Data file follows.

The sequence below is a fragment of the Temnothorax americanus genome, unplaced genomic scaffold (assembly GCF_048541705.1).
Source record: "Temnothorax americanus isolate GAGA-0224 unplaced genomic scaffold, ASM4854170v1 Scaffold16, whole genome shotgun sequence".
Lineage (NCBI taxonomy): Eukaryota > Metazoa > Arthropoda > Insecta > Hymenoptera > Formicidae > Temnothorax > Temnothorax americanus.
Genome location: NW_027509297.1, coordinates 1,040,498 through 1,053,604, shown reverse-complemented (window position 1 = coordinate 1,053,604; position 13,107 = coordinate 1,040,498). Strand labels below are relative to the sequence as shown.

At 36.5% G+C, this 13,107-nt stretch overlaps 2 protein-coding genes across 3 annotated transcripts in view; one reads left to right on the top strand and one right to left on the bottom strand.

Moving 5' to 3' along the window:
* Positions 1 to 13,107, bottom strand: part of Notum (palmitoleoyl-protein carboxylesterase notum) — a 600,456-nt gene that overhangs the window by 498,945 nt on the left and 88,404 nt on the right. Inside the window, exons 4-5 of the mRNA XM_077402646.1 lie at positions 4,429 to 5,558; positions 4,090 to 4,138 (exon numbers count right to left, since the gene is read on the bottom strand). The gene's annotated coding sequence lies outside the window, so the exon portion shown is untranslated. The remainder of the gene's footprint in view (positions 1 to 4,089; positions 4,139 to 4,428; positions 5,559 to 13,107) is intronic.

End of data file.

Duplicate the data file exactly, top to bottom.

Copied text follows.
The sequence below is a fragment of the Temnothorax americanus genome, unplaced genomic scaffold (assembly GCF_048541705.1).
Source record: "Temnothorax americanus isolate GAGA-0224 unplaced genomic scaffold, ASM4854170v1 Scaffold16, whole genome shotgun sequence".
Lineage (NCBI taxonomy): Eukaryota > Metazoa > Arthropoda > Insecta > Hymenoptera > Formicidae > Temnothorax > Temnothorax americanus.
Genome location: NW_027509297.1, coordinates 1,040,498 through 1,053,604, shown reverse-complemented (window position 1 = coordinate 1,053,604; position 13,107 = coordinate 1,040,498). Strand labels below are relative to the sequence as shown.

At 36.5% G+C, this 13,107-nt stretch overlaps 2 protein-coding genes across 3 annotated transcripts in view; one reads left to right on the top strand and one right to left on the bottom strand.

Moving 5' to 3' along the window:
* Positions 1 to 13,107, bottom strand: part of Notum (palmitoleoyl-protein carboxylesterase notum) — a 600,456-nt gene that overhangs the window by 498,945 nt on the left and 88,404 nt on the right. Inside the window, exons 4-5 of the mRNA XM_077402646.1 lie at positions 4,429 to 5,558; positions 4,090 to 4,138 (exon numbers count right to left, since the gene is read on the bottom strand). The gene's annotated coding sequence lies outside the window, so the exon portion shown is untranslated. The remainder of the gene's footprint in view (positions 1 to 4,089; positions 4,139 to 4,428; positions 5,559 to 13,107) is intronic.